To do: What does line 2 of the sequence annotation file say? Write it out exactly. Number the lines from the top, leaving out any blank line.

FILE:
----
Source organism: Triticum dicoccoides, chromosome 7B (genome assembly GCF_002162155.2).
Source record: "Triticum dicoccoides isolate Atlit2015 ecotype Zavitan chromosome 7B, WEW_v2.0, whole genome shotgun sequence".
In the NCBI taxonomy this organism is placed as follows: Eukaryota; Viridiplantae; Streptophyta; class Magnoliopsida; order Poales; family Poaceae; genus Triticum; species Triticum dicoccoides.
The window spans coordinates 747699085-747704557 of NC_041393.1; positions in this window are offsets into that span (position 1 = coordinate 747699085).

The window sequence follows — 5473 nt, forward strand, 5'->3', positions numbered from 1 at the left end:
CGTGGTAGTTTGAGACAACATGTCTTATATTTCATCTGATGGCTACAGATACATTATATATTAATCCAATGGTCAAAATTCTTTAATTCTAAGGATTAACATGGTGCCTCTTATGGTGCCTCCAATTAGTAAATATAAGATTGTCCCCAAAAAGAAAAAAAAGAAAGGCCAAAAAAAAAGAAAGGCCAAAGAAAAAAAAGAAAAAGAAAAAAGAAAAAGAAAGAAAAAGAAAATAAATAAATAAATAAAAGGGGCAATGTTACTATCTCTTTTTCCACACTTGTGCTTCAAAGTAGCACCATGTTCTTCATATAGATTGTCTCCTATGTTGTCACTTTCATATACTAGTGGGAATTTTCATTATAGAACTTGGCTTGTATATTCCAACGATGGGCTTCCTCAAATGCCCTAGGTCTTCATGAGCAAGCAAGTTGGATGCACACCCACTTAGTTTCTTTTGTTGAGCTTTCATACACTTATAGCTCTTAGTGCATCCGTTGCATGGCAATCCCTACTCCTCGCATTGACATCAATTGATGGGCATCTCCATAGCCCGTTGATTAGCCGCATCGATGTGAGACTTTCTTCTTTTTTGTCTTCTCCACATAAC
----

Source record: "Triticum dicoccoides isolate Atlit2015 ecotype Zavitan chromosome 7B, WEW_v2.0, whole genome shotgun sequence".